Another Mumbai tragedy and why people don’t move out of crumbling buildings

The count of the dead kept ticking as firemen clawed aside ancient masonry and twisted steel in a desperate rescue effort hampered by congestion on the approach ways.

Published: 31st August 2017 11:57 PM  |   Last Updated: 31st August 2017 11:57 PM   |  A+A-

Fire brigade and NDRF personnel carry out the search and rescue operation following the collapse of building at Pakmodiya Street in south Mumbai on Thursday. | PTI

Express News Service

MUMBAI: Twenty-four people were killed when a rain-sodden 117-year-old building crumbled in the busiest part of south Bombay at 8.30 Thursday morning.

The count of the dead kept ticking as firemen clawed aside ancient masonry and twisted steel in a desperate rescue effort hampered by congestion on the approach ways.

Thirteen people were extricated alive in the rescue effort all day but late in the evening a few more people were feared trapped under the debris.

Chief fire officer Prabhakar Rahangadale told New Indian Express that nine families were said to be living in the Hussaini Building, a structure that had been certified as unfit for occupation back in 2011.

Local residents said people were living on four out of the six floors. One floor housed a community kitchen and the other served as a godown. A play school functioned out of the basement. Its children had not arrived when the building collapsed.

"There was a massive bang and then just dust and smoke all around. It was only when the dust settled that we realized that the building had collapsed," said Amina Sheikh, who lives next door.

As the fire brigade evacuated people from the adjacent buildings to make room, phone calls kept coming to neighbours from people trapped in the rubble.

Ambulances struggled to speed the injured survivors to the hospital as a crowd of bystanders clogged the roads leading to the building. Soon ministers came by to commiserate and promise relief cheques to the victims' families. These included the chief minister Devendra Fadnavis. Opposition figures too turned up a bit later to ask aggravating questions.

The collapse was the second in Mumbai in a little over a month. Last month, 17 people were killed when a four-storey building collapsed in the eastern suburb of Ghatkopar.

In Mumbai, the collapse of buildings certified as unfit for occupation is all too frequent. People in the neighbourhood of the Hussaini Building said about 40 people lived in cramped rooms in the old structure although the Maharashtra Housing and Area Development Authority (MHADA) offered them transition accommodation.

The Hussaini was one of the 380 buildings that were assigned to redevelopment. A trust called the Saifee Burhani Upliftment Trust was to have undertaken redevelopment of the structure but succeeded in relocating only seven families. There were still  13 tenants -- 12 residential and one commercial -- occupying it when it collapsed.

An inquiry will now be conducted into the tragedy and chief minister Fadnavis said the probe will take into its scope the factors why Mumbai people continue to live in dilapidated buildings.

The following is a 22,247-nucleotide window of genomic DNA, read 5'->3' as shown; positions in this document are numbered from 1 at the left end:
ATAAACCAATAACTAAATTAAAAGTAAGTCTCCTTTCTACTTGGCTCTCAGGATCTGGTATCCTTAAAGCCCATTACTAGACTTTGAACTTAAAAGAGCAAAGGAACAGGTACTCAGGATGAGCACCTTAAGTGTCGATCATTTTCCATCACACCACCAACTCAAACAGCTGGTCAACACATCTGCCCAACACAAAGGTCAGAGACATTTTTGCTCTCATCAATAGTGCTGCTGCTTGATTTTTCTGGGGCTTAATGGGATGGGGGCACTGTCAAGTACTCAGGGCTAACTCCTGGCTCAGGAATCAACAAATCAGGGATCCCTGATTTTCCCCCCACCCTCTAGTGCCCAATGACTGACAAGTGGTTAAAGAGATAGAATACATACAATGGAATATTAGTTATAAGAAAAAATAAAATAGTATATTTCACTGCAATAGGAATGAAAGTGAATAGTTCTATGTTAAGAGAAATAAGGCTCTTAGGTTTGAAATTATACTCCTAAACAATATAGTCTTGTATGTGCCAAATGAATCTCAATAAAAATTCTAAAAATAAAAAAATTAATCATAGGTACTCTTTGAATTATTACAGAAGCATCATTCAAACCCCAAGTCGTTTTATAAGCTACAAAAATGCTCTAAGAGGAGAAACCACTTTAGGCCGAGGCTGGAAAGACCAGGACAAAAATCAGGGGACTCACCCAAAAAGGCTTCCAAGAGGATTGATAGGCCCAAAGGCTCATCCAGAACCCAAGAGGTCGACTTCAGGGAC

The leader of the opposition in the state's Legislative Council, Dhananjay Munde said it was necessary for the government to address the flaws in the redevelopment policy.

People in Mumbai are reluctant to leave dilapidated buildings because they fear they would lose their claim to the property.

Lucky escape for playschool kids

About 50 children had a narrow escape when the Hussaini Building collapsed some half an hour before their play school in the five-storey structure was to start the day. The school functioned on the ground floor of the building.

The father of a two-year-old play schooler said he saw the building crumble like a pack of cards. ""I came down from my house to drop my child at the playgroup and saw the structure come down in a heap," he said.

Some left in the nick of time

Twenty-five-year-old Mohammed Rafiq managed to dash out of the Husainiwala Building  moments before it collapsed. He had come here Wednesday night to collect his belongings before leaving for his native place in UP on Thursday morning.

Some people in his room were brushing their teeth when they heard someone cry outside, "Run... the building is about to crumble."

"I ran for my life. I left my phone and clothes behind," said Rafiq.

Voices in anger

The tragedy, coming after two days of lashing by the rain, gave an edge to Mumbaikars’ anger. They blame the Metropolitan Corporation of Greater Mumbai (MCGM) for the dislocation seen this week.

Vinod Sampat, housing activist

The MCGM has been ruled by Shiv Sena for two decades. The need of the day is to fix accountability. The BMC (the other name for MCGM) and its rulers have not learnt any lesson from similar events in the past. They are trying to pass the buck to someone else.

Sucheta Dalal, journalist

Attempts are being made to encroach upon green spaces. The trans-harbour link, which has been hanging fire for 65 years, is moving slower than the underground Metro. Do we know how many trees have become weaker due to underground digging for the metro?

S. Balakrishnan, journalist-turned-activist

For several months, the Bombay High Court, which has stayed all fresh construction, is waiting for a report from the BMC on its action plan for tackling the huge problem of garbage in the city. Even the HC is unable to move the BMC into action.

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